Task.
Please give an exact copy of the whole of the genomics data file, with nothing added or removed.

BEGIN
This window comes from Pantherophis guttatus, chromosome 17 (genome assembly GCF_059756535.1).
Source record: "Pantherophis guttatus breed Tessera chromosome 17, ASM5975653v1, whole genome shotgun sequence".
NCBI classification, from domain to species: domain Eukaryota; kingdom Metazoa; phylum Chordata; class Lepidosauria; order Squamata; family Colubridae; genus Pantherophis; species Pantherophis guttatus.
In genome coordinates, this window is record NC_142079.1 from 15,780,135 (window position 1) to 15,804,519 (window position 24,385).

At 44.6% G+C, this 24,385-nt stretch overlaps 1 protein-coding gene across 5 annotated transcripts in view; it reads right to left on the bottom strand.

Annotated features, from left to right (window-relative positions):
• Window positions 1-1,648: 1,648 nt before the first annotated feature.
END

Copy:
This window comes from Pantherophis guttatus, chromosome 17 (genome assembly GCF_059756535.1).
Source record: "Pantherophis guttatus breed Tessera chromosome 17, ASM5975653v1, whole genome shotgun sequence".
NCBI classification, from domain to species: domain Eukaryota; kingdom Metazoa; phylum Chordata; class Lepidosauria; order Squamata; family Colubridae; genus Pantherophis; species Pantherophis guttatus.
In genome coordinates, this window is record NC_142079.1 from 15,780,135 (window position 1) to 15,804,519 (window position 24,385).

At 44.6% G+C, this 24,385-nt stretch overlaps 1 protein-coding gene across 5 annotated transcripts in view; it reads right to left on the bottom strand.

Annotated features, from left to right (window-relative positions):
• Window positions 1-1,648: 1,648 nt before the first annotated feature.